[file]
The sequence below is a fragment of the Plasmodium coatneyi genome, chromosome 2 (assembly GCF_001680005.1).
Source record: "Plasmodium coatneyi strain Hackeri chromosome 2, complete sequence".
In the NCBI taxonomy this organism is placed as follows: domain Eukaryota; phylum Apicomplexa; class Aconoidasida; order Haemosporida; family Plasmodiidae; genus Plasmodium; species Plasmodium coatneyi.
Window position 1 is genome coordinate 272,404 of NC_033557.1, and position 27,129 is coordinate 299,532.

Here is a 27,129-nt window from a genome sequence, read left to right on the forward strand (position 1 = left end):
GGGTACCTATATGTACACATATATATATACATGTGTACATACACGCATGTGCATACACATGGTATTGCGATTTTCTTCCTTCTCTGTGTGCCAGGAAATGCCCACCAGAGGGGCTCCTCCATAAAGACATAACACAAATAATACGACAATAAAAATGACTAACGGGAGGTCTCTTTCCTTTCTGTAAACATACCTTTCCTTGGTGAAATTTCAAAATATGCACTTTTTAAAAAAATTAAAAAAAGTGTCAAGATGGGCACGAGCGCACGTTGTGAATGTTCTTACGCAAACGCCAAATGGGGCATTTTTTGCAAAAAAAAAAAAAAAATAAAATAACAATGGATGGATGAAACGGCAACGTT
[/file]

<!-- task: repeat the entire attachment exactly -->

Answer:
The sequence below is a fragment of the Plasmodium coatneyi genome, chromosome 2 (assembly GCF_001680005.1).
Source record: "Plasmodium coatneyi strain Hackeri chromosome 2, complete sequence".
In the NCBI taxonomy this organism is placed as follows: domain Eukaryota; phylum Apicomplexa; class Aconoidasida; order Haemosporida; family Plasmodiidae; genus Plasmodium; species Plasmodium coatneyi.
Window position 1 is genome coordinate 272,404 of NC_033557.1, and position 27,129 is coordinate 299,532.

Here is a 27,129-nt window from a genome sequence, read left to right on the forward strand (position 1 = left end):
GGGTACCTATATGTACACATATATATATACATGTGTACATACACGCATGTGCATACACATGGTATTGCGATTTTCTTCCTTCTCTGTGTGCCAGGAAATGCCCACCAGAGGGGCTCCTCCATAAAGACATAACACAAATAATACGACAATAAAAATGACTAACGGGAGGTCTCTTTCCTTTCTGTAAACATACCTTTCCTTGGTGAAATTTCAAAATATGCACTTTTTAAAAAAATTAAAAAAAGTGTCAAGATGGGCACGAGCGCACGTTGTGAATGTTCTTACGCAAACGCCAAATGGGGCATTTTTTGCAAAAAAAAAAAAAAAATAAAATAACAATGGATGGATGAAACGGCAACGTT